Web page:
We pick up this week’s Parsha right where we left off––with Noah. This is the Noah you know from the flood story with the animals and the rain and the blotting out of life from the face of the earth. But Noah and his line were saved because “Noah was a righteous man; he was blameless in age; Noah walked with God.”
If I’m Noah, that’s my LinkedIn bio.
This Parsha, in my amateur Jew-ness, seems to be one of the most relevant in the Torah for modern times. I know I kid about the ridiculousness of some of the literal text, but it doesn’t take much of a leap to see the parallels between this Parsha and what’s going on with climate change today. I mean, the planet is literally flooding. Not as fast as God can flood the earth, mind you, but it’s still happening.
Even the most amateur of Jews know the basics of this story. God has grown displeased with the wickedness of mankind and wants to start over. To be fair, God’s not way off base here. The end of last week’s Parsha Bereshit describes men raping women, so I can’t necessarily fault God’s kneejerk reaction. But with a little more level-headedness, God may have realized he’d also be destroying innocent lives. This is why you should sleep on it before sending out that angry email.
Noah, for his part, does not argue with God’s decision. Instead, he gets right to work on building an ark with very specific God-instructions. For example, God insists that the ark be made with gopher wood––a term not seen anywhere else in the Torah. A scholarly best guess is that it’s referring to cedar, which makes more sense than imagining that the furry animal we know today was actually made of and harvested for its wood in Biblical times.
So Noah builds the ark and he hops aboard with his family and the animals he was commanded to save just as God brings forth the biblical flood. And just as God promised, the flood covers all dry land, destroying all non-ark based life.
The Torah says that “Noah was six hundred years old when the Flood came.” We read of the ridiculous longevity of biblical figures in last week’s Parsha. Many biblical scholars and religious experts have suggested that the ages are meant to be figurative, suggesting that nobody actually believes that people lived into their nine hundredth year back then.
What throws me through a loop is the specificity in which the Torah describes Noah’s age. It says that the flood started not just on Noah’s six hundredth year, but “in the second month, on the seventeenth day of the month, on that day.” That’s a lot of specifics for being figurative.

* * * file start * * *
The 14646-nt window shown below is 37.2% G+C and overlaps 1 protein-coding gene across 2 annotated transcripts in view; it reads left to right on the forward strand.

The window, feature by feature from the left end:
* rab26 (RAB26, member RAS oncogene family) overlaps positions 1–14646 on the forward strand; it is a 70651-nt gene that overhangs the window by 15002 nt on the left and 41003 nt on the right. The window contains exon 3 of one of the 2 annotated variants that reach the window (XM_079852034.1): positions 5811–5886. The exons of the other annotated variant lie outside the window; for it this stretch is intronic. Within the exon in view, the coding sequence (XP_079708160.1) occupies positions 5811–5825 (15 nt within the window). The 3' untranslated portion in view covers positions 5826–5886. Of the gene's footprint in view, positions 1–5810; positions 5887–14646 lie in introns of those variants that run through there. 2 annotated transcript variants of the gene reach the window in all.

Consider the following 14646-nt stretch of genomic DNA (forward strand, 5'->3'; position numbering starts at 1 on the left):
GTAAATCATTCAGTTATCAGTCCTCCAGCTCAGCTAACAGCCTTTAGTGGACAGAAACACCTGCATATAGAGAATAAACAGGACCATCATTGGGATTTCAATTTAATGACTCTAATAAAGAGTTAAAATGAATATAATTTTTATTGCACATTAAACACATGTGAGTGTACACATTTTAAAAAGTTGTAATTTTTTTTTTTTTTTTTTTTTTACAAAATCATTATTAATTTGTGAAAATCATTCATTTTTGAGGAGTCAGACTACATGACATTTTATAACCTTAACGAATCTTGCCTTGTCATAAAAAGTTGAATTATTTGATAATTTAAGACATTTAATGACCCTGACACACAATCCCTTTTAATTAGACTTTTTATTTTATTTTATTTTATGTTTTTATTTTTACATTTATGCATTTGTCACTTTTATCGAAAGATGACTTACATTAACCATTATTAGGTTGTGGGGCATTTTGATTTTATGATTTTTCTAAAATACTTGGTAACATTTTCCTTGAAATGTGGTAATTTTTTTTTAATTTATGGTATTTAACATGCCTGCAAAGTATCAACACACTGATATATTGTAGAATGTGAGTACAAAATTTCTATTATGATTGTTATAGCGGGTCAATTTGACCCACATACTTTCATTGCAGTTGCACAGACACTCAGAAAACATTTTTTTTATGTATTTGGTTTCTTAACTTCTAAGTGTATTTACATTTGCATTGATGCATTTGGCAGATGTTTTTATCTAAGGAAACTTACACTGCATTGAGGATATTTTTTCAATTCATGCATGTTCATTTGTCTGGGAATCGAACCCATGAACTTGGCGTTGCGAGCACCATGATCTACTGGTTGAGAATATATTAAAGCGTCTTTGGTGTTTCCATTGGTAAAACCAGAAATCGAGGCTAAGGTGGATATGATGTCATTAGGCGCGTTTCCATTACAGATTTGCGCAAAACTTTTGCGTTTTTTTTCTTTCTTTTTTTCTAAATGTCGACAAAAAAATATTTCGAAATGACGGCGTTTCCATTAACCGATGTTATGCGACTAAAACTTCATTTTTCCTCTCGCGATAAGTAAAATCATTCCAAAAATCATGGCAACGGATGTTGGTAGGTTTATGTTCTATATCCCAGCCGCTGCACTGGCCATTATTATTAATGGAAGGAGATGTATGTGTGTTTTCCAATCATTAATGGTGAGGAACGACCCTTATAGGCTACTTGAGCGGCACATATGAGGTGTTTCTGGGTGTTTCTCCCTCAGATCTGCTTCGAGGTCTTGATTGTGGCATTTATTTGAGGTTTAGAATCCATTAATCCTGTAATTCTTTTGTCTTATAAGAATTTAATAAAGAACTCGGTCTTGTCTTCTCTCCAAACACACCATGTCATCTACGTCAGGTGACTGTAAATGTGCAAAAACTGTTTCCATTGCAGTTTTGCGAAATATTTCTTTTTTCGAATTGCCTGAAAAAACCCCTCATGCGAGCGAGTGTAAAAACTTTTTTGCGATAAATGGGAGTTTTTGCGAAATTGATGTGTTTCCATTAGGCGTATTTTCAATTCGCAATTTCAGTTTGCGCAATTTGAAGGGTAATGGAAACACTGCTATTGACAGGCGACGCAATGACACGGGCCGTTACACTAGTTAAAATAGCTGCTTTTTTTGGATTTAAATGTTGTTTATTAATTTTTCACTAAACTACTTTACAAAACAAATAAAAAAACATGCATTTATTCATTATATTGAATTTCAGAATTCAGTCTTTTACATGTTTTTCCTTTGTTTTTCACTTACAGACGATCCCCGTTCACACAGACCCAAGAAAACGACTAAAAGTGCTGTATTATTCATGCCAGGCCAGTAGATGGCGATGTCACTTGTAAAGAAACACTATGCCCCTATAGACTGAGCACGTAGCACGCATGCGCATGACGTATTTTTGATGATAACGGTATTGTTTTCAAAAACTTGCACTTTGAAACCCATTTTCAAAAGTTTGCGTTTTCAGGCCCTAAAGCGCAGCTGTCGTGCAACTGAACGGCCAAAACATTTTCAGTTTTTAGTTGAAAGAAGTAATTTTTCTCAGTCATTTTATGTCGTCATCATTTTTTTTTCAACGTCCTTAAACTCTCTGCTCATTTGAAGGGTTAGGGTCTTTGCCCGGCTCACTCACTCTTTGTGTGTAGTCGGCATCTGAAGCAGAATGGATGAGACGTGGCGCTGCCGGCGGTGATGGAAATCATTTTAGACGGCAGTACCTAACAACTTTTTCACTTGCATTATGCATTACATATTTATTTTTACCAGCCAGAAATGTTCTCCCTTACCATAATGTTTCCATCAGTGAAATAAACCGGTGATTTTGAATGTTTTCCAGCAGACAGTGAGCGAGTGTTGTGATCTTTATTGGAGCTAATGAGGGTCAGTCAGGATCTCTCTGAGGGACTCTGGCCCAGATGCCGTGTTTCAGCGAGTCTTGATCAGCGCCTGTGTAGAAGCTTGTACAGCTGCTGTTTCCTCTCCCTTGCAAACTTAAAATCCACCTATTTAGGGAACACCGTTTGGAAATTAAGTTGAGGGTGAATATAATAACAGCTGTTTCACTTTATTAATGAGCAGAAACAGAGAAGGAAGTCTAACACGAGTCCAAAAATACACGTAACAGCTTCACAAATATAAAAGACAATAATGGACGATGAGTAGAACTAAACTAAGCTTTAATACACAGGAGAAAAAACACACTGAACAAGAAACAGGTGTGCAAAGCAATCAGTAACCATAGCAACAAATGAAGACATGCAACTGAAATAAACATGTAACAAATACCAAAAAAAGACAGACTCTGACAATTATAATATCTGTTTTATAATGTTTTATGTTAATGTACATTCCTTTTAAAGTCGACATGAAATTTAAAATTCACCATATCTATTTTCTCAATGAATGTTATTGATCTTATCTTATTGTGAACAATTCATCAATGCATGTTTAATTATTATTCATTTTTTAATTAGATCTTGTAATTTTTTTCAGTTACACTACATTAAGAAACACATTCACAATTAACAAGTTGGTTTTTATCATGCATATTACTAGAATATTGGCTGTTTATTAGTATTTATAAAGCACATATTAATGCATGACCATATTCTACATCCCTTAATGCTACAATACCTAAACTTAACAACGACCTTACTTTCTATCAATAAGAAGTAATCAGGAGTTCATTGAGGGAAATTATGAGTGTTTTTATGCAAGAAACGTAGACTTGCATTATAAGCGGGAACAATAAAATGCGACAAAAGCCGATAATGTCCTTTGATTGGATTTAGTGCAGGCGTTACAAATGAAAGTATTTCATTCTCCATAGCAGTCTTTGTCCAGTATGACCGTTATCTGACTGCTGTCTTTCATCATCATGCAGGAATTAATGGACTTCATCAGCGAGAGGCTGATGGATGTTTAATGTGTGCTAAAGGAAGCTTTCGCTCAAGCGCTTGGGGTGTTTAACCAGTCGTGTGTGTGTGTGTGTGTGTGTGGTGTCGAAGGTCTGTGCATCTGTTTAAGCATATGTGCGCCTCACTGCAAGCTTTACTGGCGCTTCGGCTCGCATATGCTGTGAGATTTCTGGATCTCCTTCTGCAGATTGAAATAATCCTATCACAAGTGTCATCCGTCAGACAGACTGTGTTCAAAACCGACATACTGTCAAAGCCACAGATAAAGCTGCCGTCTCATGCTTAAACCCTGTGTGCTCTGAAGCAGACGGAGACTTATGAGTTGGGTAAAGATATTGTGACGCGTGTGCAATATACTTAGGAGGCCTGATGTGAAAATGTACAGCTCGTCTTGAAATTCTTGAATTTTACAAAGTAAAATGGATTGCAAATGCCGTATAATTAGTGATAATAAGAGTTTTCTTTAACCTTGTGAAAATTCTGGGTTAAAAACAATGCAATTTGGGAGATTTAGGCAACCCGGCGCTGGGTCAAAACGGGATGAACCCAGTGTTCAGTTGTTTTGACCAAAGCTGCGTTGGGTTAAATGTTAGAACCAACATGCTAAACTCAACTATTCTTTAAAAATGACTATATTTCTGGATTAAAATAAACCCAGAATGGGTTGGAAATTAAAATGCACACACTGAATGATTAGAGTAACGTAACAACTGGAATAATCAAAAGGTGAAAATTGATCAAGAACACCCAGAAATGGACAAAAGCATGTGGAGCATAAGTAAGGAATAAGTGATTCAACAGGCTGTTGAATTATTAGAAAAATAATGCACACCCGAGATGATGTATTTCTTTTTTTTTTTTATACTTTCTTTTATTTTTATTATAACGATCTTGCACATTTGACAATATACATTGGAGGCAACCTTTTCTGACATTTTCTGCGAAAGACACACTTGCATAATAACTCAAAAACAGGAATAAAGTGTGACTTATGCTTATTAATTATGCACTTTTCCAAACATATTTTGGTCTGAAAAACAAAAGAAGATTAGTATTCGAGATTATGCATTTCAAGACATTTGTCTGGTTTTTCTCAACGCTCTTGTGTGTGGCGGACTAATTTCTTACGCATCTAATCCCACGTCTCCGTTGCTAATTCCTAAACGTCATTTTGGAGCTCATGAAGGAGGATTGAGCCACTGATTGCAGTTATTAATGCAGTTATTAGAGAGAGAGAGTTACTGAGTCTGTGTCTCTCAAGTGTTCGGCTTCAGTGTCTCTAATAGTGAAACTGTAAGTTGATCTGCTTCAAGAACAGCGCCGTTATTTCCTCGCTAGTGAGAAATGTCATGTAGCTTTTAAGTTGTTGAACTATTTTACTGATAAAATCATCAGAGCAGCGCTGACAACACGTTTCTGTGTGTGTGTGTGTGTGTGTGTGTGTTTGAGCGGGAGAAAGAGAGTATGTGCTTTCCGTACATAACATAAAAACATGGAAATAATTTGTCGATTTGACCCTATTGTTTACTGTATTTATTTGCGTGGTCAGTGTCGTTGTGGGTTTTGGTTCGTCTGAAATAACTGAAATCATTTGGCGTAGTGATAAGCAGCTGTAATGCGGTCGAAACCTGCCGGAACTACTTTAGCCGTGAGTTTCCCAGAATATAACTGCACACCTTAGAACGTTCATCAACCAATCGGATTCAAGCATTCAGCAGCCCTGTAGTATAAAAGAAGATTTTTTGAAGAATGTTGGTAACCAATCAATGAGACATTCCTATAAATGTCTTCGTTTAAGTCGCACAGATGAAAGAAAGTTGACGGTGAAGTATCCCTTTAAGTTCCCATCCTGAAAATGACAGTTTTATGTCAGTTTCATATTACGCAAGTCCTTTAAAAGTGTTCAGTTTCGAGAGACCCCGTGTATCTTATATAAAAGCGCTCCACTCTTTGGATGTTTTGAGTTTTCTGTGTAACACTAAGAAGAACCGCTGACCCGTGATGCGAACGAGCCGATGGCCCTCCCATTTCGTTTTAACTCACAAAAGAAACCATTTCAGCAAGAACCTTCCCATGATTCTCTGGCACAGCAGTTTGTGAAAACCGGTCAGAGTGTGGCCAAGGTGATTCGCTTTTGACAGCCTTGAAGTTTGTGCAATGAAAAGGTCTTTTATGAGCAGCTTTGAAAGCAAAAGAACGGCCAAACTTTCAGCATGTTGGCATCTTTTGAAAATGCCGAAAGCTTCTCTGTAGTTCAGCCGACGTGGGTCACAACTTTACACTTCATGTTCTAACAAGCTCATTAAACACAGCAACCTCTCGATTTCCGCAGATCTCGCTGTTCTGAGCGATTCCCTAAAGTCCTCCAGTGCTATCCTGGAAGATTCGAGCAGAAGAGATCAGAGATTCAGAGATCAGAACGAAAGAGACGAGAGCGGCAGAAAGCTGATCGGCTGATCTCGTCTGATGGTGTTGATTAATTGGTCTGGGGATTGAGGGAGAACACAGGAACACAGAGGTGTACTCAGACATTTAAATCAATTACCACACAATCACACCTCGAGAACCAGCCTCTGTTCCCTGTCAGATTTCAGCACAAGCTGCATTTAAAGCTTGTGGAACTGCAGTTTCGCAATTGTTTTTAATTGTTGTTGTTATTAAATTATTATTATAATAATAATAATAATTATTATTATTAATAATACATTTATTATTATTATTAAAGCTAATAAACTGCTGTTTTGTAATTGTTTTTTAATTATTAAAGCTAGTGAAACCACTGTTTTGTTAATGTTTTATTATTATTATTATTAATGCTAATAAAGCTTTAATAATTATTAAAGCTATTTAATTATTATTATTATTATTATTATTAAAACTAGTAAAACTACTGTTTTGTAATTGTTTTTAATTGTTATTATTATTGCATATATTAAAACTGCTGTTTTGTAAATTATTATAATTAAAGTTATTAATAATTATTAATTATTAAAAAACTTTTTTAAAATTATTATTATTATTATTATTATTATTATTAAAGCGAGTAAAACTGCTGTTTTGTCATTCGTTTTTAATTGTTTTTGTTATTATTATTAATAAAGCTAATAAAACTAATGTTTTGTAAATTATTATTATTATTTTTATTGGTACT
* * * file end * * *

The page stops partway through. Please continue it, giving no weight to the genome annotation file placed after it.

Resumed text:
But let’s put the ages aside for now because it really doesn’t seem to be the point of Parsha Noach. This seems to be about what happens to mankind when we mistreat the planet and one another.
Biblical Climate Change
Some might scoff at the notion that how we interact with each other as humans would have an impact on climate change, but it’s not ridiculous when you consider the impact on humans as an indirect result of our collective carelessness in responding to climate change. The earth isn’t flooding because we mistreat one another, but we are mistreating one another as a result of a flooding earth. We’re mistreating one another by not making immediate, difficult choices to stem the rise of climate change. We’re mistreating one another by not having any feasible plan to react to the inevitable influx of climate refugees. One could even argue that God is doing everything God can to prepare us. We’ve had the knowledge that climate change is happening for decades, we’ve had the ability to react to it, but we just haven’t.
The main difference is that the wickedness of mankind in contemporary times is likely to suffer the least as a result of climate change. They’ll just turn up their air conditioning units during the hotter than usual summers and spend more money to maintain their level of comfort. If we were living Torah, they’d be the first to go.
Forty Days of Flooding
In the Torah, the flood goes on for forty days and it turns out the ark is built perfectly to withstand the flood. God doesn’t even need to say, “Told ya so!” Eventually, God allows wind to blow across the earth, the waters subside, and “the ark came to rest on the mountains of Ararat.” That’s eastern Turkey near the Armenian border, in modern terms.